There are two types of names that are applied to every useful plant: common names and scientific names. Common names are those that are used in ordinary conversation, and are in a vernacular language (e.g., wheat, apple, dandelion). These are convenient enough for most purposes, but can create confusion. Many plants have multiple common names, e.g., Chenopodium album can be called goosefoot, fat-hen, lamb’s quarters, or pigweed in different parts of North America. Moreover, the same common name may be used for different plants in different places: pigweed sometimes refers to species of Amaranthus, another edible weed. To minimize this problem, American commercial products are required to use “standardized common names.” The American Herbal Product Association’s book Herbs of Commerce, 2nd ed. (McGuffin et al., 2000) provides an extensive list of marketed species and specifies for each the preferred common name (which in some cases is the scientific name or a portion of it). However, many of their choices are not exclusively used in ordinary English. For example, although the name “Siberian ginseng” for Eleutherococcus senticosus has been specifically outlawed in commercial speech, it is still the common name most used by laymen. Then there is the question of scientific or commercial communication with people who speak different languages. And, of course, there are many foreign plants that have no common names in English. A scientific or Latin name is intended to provide a name for a plant that is “always correct” and can be used to communicate about that species among botanists worldwide, no matter what language they speak.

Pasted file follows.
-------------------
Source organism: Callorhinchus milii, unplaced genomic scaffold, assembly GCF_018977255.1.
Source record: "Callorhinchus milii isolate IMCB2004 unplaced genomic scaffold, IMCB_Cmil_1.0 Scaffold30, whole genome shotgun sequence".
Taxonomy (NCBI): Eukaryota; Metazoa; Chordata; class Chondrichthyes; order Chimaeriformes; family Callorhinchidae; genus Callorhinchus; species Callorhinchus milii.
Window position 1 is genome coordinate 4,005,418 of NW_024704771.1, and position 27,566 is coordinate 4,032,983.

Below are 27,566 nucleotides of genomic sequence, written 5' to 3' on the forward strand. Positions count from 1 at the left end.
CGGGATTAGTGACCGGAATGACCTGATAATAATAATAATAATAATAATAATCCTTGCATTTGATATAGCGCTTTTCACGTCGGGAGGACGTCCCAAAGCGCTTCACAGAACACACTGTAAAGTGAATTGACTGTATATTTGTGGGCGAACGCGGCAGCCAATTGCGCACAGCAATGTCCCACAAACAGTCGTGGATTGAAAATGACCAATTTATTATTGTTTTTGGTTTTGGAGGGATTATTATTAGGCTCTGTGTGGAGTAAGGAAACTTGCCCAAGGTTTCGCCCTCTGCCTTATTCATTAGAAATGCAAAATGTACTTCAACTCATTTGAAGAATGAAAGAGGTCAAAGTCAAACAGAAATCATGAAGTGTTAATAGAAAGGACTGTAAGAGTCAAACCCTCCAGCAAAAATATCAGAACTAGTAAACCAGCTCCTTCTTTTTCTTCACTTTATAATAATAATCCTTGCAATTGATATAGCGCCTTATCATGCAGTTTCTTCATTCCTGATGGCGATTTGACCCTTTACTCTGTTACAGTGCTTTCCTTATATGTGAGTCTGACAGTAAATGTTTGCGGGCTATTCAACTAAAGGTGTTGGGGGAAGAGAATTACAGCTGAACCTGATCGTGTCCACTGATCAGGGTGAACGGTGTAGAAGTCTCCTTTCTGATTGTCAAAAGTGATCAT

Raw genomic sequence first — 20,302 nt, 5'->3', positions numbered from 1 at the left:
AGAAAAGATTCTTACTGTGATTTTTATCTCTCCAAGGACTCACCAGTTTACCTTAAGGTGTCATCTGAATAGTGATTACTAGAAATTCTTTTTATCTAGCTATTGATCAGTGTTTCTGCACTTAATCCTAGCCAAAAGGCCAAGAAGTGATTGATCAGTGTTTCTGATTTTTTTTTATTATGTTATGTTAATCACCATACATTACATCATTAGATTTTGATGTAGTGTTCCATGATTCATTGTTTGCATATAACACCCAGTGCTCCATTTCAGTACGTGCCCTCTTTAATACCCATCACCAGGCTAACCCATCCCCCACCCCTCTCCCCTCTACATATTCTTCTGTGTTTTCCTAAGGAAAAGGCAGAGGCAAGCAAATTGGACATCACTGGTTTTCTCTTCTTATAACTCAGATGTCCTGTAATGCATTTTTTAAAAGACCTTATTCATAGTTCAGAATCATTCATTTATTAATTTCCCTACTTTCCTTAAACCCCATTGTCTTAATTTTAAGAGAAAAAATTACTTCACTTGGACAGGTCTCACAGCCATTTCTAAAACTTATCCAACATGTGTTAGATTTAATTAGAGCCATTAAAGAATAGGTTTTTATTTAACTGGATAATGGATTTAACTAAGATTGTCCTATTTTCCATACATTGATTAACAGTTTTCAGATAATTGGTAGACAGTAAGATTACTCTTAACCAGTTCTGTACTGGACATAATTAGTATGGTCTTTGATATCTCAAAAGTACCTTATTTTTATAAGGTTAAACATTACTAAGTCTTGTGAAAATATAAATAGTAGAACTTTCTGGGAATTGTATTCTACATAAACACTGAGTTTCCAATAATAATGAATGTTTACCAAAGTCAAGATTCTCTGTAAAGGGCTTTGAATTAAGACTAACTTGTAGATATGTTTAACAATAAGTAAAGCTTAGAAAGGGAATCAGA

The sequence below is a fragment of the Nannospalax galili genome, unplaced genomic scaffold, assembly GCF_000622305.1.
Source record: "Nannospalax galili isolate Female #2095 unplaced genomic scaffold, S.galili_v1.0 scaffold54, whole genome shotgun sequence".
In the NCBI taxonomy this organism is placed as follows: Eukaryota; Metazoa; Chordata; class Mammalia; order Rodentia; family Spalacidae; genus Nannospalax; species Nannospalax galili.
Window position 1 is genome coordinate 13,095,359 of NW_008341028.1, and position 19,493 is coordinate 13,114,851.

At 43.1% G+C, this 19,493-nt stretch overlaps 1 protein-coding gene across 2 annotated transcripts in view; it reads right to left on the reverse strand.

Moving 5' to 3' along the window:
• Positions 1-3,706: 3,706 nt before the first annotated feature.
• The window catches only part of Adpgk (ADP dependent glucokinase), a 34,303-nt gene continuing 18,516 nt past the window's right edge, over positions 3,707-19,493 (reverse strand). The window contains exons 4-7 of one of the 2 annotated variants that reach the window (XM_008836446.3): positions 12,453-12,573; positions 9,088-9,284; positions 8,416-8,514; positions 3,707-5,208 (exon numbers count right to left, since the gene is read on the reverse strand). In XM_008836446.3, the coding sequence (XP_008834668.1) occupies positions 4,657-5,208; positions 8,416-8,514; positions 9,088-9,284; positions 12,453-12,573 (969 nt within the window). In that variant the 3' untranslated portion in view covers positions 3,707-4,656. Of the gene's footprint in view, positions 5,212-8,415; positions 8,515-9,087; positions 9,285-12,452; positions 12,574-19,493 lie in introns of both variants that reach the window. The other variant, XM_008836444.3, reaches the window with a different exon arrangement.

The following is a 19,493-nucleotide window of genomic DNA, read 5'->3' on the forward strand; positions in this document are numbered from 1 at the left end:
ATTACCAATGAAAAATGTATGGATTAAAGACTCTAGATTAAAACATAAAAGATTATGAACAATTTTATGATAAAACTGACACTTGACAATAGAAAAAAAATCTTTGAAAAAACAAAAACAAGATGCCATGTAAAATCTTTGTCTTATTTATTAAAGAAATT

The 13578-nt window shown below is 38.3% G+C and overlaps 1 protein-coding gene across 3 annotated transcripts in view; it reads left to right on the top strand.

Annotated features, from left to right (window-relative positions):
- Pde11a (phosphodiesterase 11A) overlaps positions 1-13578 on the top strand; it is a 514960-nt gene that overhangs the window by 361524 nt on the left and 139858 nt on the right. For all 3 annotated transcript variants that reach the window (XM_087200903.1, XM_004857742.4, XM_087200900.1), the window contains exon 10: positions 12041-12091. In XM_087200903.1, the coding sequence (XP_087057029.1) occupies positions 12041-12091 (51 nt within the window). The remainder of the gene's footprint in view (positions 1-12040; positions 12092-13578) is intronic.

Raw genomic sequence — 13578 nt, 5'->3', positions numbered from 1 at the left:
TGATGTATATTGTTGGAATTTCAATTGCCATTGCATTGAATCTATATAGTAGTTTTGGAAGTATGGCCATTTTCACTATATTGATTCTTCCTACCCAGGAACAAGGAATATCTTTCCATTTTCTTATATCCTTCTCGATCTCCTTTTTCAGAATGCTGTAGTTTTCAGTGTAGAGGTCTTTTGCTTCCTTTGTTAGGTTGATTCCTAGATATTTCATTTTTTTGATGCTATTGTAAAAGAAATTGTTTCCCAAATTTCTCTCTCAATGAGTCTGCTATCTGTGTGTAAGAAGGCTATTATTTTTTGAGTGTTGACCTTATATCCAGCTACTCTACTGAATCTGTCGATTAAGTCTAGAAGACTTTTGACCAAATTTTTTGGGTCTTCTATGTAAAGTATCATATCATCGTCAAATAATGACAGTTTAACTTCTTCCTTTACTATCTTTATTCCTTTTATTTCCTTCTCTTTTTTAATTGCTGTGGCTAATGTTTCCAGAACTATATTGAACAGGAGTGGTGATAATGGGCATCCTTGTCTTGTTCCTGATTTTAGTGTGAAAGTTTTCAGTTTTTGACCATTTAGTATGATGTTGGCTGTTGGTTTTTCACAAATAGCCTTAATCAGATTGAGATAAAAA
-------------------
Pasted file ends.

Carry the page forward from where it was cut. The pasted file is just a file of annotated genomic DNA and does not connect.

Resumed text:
A full scientific name has three parts, in the form Genus epithet Auth.: the genus in which the plant is placed, the specific epithet, and an abbreviation of the name of the “authority” who first published that species in scientific literature. Binomial or Linnaean nomenclature requires that each species belong to a genus (plural: genera), a group of closely related plants, such as Echinacea or Panax. The species within each genus are denoted by specific epithets, which often refer to the plant’s appearance, origins or uses, e.g., angustifolia, narrow-leaved; africana, from Africa; officinale, of the shops (often used for medicinal plants). The species name includes both the genus and specific epithet, such as Echinacea angustifolia, and is printed in italics because it is in Latin or Latinized. The ending of the specific epithet is in the form of a Latin adjective, and changes depending upon the Latin gender of the genus. (In an homage to classical tradition, the name of a tree is traditionally treated as feminine no matter what its apparent gender.) After the first mention in a text, the genus is often abbreviated (except at the beginning of a sentence, where it should be spelled out), and the authority is always omitted, e.g., E. angustifolia. The reason for including the authority at first mention is that sometimes the same name has been used by two authors to refer to two different species, and providing the authority leaves no doubt which one is meant. The names of older authorities who published thousands of names are sometimes highly abbreviated, e.g. “L.” for Linnaeus. Sometimes the authority is of the form “Smith ex Jones,” which indicates that Jones actually published the name, but gave Smith credit as the authority responsible for the new species.